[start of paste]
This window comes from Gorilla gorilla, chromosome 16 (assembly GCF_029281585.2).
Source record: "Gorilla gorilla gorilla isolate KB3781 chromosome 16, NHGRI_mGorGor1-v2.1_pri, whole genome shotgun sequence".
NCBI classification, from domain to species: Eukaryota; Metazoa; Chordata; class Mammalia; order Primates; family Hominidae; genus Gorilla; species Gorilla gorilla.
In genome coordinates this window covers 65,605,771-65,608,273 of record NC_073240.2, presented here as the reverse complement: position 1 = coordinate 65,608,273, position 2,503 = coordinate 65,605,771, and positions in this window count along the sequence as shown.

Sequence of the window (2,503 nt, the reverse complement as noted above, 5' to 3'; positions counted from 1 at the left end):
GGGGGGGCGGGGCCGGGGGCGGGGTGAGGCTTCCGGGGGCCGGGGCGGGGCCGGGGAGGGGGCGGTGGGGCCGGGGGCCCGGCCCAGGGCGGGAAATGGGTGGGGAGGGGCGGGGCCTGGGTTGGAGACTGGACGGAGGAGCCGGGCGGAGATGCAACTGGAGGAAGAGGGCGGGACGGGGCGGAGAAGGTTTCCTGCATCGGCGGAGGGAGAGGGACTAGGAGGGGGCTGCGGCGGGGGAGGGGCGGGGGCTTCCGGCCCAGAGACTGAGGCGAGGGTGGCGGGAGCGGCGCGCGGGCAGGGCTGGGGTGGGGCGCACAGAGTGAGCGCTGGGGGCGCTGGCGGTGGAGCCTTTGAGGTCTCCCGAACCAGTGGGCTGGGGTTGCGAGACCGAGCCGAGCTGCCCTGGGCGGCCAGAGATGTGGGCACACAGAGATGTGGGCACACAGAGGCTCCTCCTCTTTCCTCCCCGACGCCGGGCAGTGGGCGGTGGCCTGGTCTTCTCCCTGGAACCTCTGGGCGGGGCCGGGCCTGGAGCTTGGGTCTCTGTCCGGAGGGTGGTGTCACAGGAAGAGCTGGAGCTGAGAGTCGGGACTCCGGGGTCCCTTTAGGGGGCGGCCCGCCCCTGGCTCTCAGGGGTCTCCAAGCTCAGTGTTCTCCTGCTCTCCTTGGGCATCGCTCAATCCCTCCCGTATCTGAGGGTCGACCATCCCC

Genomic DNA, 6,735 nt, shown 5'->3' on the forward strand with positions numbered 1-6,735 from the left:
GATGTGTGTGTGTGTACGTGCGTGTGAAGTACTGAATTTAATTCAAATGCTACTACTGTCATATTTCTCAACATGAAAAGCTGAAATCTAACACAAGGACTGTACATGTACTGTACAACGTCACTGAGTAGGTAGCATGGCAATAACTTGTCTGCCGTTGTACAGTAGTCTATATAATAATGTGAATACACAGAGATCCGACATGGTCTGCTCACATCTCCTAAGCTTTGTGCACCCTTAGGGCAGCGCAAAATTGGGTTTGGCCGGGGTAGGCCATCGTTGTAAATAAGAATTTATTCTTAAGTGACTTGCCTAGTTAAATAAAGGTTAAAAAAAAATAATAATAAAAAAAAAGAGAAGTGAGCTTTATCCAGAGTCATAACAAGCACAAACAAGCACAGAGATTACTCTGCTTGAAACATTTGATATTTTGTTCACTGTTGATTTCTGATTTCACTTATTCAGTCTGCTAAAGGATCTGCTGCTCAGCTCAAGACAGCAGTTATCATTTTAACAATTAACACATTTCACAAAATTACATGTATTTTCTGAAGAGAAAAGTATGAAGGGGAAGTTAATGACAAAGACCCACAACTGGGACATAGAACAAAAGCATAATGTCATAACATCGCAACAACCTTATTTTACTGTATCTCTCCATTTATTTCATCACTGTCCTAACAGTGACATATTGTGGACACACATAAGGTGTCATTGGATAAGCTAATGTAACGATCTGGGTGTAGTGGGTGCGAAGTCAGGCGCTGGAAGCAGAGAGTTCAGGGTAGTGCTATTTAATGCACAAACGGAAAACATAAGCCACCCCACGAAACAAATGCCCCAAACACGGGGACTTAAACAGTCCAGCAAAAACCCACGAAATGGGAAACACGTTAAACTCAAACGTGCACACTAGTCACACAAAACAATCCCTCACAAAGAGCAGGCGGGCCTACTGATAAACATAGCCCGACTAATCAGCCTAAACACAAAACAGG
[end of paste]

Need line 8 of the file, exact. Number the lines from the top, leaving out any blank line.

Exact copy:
GATGTGTGTGTGTGTACGTGCGTGTGAAGTACTGAATTTAATTCAAATGCTACTACTGTCATATTTCTCAACATGAAAAGCTGAAATCTAACACAAGGACTGTACATGTACTGTACAACGTCACTGAGTAGGTAGCATGGCAATAACTTGTCTGCCGTTGTACAGTAGTCTATATAATAATGTGAATACACAGAGATCCGACATGGTCTGCTCACATCTCCTAAGCTTTGTGCACCCTTAGGGCAGCGCAAAATTGGGTTTGGCCGGGGTAGGCCATCGTTGTAAATAAGAATTTATTCTTAAGTGACTTGCCTAGTTAAATAAAGGTTAAAAAAAAATAATAATAAAAAAAAAGAGAAGTGAGCTTTATCCAGAGTCATAACAAGCACAAACAAGCACAGAGATTACTCTGCTTGAAACATTTGATATTTTGTTCACTGTTGATTTCTGATTTCACTTATTCAGTCTGCTAAAGGATCTGCTGCTCAGCTCAAGACAGCAGTTATCATTTTAACAATTAACACATTTCACAAAATTACATGTATTTTCTGAAGAGAAAAGTATGAAGGGGAAGTTAATGACAAAGACCCACAACTGGGACATAGAACAAAAGCATAATGTCATAACATCGCAACAACCTTATTTTACTGTATCTCTCCATTTATTTCATCACTGTCCTAACAGTGACATATTGTGGACACACATAAGGTGTCATTGGATAAGCTAATGTAACGATCTGGGTGTAGTGGGTGCGAAGTCAGGCGCTGGAAGCAGAGAGTTCAGGGTAGTGCTATTTAATGCACAAACGGAAAACATAAGCCACCCCACGAAACAAATGCCCCAAACACGGGGACTTAAACAGTCCAGCAAAAACCCACGAAATGGGAAACACGTTAAACTCAAACGTGCACACTAGTCACACAAAACAATCCCTCACAAAGAGCAGGCGGGCCTACTGATAAACATAGCCCGACTAATCAGCCTAAACACAAAACAGG